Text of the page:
Hate the housework? A century ago, you’d have had good reason. Cooking, cleaning and laundry were such grim toil they made the average housewife or servant (the two were more or less indistinguishable) yearn for a day working in a mill or a mine just for some light relief. Thanks to electricity and today’s smart technology, we’ve come a long, long way.
For the origins of the Monday blues, look no further than the weekly wash, traditionally undertaken at the start of the week. In the 19th century it’s not only arduous and time-consuming, but dangerous, too. The man of the house, at work down a mine or up a chimney, is most likely having a more comfortable day than his wife back home battling with fire, boiling water and heavy machinery just to get his vests clean. The lady of the house’s nightmare begins on a Sunday night, when she scrubs the family’s clothes and bedding on a rough washboard with soap made from highly caustic lye, which leaves her hands red and sore. Next day, she heaves the sodden laundry into in large cast iron vats of boiling water heated by wood or coal, and stirs them with a long, heavy pole. She lifts the clothes out of the vats with another pole, rinses them twice with water drawn from a well or the nearest pump and hangs them out to dry. Once that’s happening, she’ll be able to take a moment to nurse her calluses. Around 1908, her saviour arrives in the shape of a gigantic unit called ‘Thor.’ The first commercial electric washing machine is an unsightly beast with a giant rotating perforated barrel, but the average housewife of the time would gladly swap Thor for her husband.
Thor’s descendants, bristling with time and labour saving functionality and smart WiFi technology, like the Samsung FlexWashTM, able to wash 2 separate loads at the same time, that I can control from a smartphone. Now that has enabled the weekly wash to look like this: tip washing into machine. Pour glass of wine. Relax.
Cleaning the floors
Pre-electricity in the 19th century, there’s no other way to clean your floors than to get up close and personal with every grubby centimetre. On your hands and knees, you’ll use stiff bristle brushes to tackle the grime, with abrasive sand or salt to lift out stubborn spots. Rugs are dragged outside, hung up and beaten – probably the only satisfying part of the whole process for a servant who can at least imagine the hapless carpet is her boss. Things improve slightly when a clever British chap called Hubert Cecil Booth invents the first domestic vacuum cleaner. The large, horse-drawn, petrol-driven unit is towed to the house on a horse drawn carriage and hoses are fed through the windows. Not ideal for those spontaneous spills.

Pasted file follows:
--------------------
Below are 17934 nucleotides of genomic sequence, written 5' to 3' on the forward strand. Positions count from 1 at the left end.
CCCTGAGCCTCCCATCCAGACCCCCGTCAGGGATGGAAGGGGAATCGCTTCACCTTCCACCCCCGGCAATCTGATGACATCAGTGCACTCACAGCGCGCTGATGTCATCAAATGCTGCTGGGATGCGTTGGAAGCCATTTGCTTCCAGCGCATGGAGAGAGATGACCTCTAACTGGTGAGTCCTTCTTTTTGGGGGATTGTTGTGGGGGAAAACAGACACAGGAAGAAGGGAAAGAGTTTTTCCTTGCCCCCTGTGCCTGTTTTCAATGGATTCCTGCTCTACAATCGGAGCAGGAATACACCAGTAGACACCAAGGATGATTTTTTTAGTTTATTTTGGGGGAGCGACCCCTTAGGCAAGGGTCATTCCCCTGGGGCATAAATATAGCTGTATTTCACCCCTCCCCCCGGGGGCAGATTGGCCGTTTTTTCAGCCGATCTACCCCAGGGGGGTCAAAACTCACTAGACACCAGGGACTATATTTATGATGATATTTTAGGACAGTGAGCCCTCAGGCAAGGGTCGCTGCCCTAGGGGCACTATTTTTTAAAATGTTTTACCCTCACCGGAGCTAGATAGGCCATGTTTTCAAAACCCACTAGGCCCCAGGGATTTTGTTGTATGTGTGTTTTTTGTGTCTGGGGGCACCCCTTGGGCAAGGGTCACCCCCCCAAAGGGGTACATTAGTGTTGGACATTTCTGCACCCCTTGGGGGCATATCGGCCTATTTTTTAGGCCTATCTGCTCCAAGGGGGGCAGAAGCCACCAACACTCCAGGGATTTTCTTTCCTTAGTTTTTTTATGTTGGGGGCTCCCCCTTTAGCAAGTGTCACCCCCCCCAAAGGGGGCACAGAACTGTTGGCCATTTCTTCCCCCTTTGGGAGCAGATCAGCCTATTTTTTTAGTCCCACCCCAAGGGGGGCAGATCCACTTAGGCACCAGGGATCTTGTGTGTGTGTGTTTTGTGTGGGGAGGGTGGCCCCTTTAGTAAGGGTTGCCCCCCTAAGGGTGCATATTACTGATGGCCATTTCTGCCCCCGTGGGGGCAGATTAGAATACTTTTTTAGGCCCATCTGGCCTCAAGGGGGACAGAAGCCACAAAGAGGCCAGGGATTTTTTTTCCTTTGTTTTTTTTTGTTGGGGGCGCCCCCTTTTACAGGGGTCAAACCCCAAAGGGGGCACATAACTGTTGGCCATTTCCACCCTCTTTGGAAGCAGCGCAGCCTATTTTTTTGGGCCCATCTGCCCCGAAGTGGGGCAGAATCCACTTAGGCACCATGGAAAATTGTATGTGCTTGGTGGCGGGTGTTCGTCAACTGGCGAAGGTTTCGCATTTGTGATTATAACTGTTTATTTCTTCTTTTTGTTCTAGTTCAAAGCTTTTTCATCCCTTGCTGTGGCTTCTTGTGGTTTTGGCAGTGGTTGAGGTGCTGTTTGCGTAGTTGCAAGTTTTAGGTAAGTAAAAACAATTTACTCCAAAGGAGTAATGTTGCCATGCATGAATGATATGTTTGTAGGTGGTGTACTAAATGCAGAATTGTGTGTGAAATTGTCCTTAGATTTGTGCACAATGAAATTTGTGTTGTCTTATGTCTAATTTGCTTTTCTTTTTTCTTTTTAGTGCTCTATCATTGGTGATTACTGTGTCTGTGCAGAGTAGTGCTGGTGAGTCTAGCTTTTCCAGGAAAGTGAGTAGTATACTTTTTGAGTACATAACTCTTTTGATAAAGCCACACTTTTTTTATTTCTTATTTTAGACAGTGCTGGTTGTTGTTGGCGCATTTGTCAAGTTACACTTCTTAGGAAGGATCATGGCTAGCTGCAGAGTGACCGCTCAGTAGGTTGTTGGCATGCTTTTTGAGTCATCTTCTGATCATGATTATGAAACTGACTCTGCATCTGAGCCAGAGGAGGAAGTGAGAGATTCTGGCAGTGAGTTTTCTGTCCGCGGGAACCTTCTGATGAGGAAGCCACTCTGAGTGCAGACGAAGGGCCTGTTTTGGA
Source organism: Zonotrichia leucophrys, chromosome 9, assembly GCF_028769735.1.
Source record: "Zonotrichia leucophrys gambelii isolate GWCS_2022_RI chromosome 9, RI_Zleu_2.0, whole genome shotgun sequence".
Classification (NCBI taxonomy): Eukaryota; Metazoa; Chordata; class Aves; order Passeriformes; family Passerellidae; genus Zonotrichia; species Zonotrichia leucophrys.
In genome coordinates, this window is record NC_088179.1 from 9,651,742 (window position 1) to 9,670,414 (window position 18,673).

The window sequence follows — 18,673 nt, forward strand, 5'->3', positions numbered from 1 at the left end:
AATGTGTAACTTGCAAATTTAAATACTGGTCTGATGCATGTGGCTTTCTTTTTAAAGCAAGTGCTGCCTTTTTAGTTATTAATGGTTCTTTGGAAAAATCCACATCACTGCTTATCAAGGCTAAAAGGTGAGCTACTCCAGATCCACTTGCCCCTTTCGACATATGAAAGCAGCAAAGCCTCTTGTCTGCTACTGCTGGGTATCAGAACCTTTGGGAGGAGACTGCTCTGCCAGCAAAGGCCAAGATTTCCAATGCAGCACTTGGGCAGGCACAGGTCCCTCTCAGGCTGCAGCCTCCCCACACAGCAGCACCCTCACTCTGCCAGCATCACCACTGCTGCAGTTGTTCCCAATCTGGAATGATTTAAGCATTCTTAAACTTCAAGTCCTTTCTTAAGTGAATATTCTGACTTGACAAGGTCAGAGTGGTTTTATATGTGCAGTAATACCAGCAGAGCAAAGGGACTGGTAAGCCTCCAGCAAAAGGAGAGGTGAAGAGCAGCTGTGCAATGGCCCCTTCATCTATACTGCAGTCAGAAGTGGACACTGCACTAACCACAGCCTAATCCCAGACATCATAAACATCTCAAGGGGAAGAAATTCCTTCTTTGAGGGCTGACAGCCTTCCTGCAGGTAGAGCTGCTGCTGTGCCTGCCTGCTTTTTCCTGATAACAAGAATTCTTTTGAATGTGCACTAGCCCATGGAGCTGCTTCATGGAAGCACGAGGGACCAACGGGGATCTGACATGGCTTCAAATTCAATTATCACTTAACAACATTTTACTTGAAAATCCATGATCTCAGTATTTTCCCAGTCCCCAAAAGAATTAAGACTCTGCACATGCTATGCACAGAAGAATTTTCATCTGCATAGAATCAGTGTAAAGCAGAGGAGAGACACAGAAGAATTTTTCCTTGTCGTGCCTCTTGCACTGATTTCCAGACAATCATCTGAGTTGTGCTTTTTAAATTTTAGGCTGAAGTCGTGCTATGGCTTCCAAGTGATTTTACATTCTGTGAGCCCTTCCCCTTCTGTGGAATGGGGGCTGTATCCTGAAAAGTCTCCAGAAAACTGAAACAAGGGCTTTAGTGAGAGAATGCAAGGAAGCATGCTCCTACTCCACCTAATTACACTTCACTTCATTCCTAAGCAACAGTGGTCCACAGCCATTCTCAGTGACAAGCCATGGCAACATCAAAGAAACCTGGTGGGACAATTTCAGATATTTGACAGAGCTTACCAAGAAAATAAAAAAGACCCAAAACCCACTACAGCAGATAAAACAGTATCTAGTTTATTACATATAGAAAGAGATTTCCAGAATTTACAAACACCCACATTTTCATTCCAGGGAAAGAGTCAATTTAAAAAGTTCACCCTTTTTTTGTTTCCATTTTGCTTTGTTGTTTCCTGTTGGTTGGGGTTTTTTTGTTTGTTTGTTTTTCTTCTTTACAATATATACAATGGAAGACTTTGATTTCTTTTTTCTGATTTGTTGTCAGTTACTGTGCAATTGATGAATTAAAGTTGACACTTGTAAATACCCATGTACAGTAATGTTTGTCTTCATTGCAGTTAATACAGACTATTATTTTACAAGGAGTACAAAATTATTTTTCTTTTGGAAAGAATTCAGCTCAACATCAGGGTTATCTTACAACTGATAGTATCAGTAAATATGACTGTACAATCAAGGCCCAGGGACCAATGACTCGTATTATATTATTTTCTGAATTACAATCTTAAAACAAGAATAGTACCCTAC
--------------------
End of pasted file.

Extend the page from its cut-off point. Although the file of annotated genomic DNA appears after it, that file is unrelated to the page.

It’s possible to clean your floors without even being in the same room, thanks to the might of modern tech. Robot helpers such as Samsung’s cute cousin of R2D2, the POWERbot, can be controlled from an app on your smart phone. Press a button, and this little fella gets on with the job, whizzing around independently, able to detect obstacles, identify surfaces and recognise hard-to-clean areas. These machines have real suction, so really are effective and the latest models are slimmer so can even get under your furniture. So your part of the task looks like this: press button. Pour glass of wine. Relax.
In the 19th century home, with no electricity and no refrigeration, food destined for your dinner plate needs to arrive fresh. Which often means alive. After dispatching it and skinning or plucking, you’ll cook it on a wood-fired stove, with fetching and chopping the wood also on your daily to-do list. Pre-electricity, there’s no refrigeration, so planning’s tough and depends on what’s available or what you’ve managed to preserve by salting or pickling. Early refrigerators cause poisonings and illnesses with their experimental toxic gases until Sydney inventor Sir Edward Hallstrom changes the game with a kerosene-powered fridge called The Icy Ball (it didn’t look like a ball at all; he must have just liked the sound of it), and it’s all uphill from there.
The Icy Ball has evolved into a brainy 2017 fridge capable of managing your grocery shopping, recipe planning and even helping you cook. Samsung’s Family Hub Refrigerator uses WiFi connectivity to provide recipes that you can shop directly from a Woolies app, instructions for cooking them and streaming music while you do so. The whole process is so pleasant, your partner will be more than happy to take care of it, leaving your job looking like this: press button. Pour glass of wine. Relax.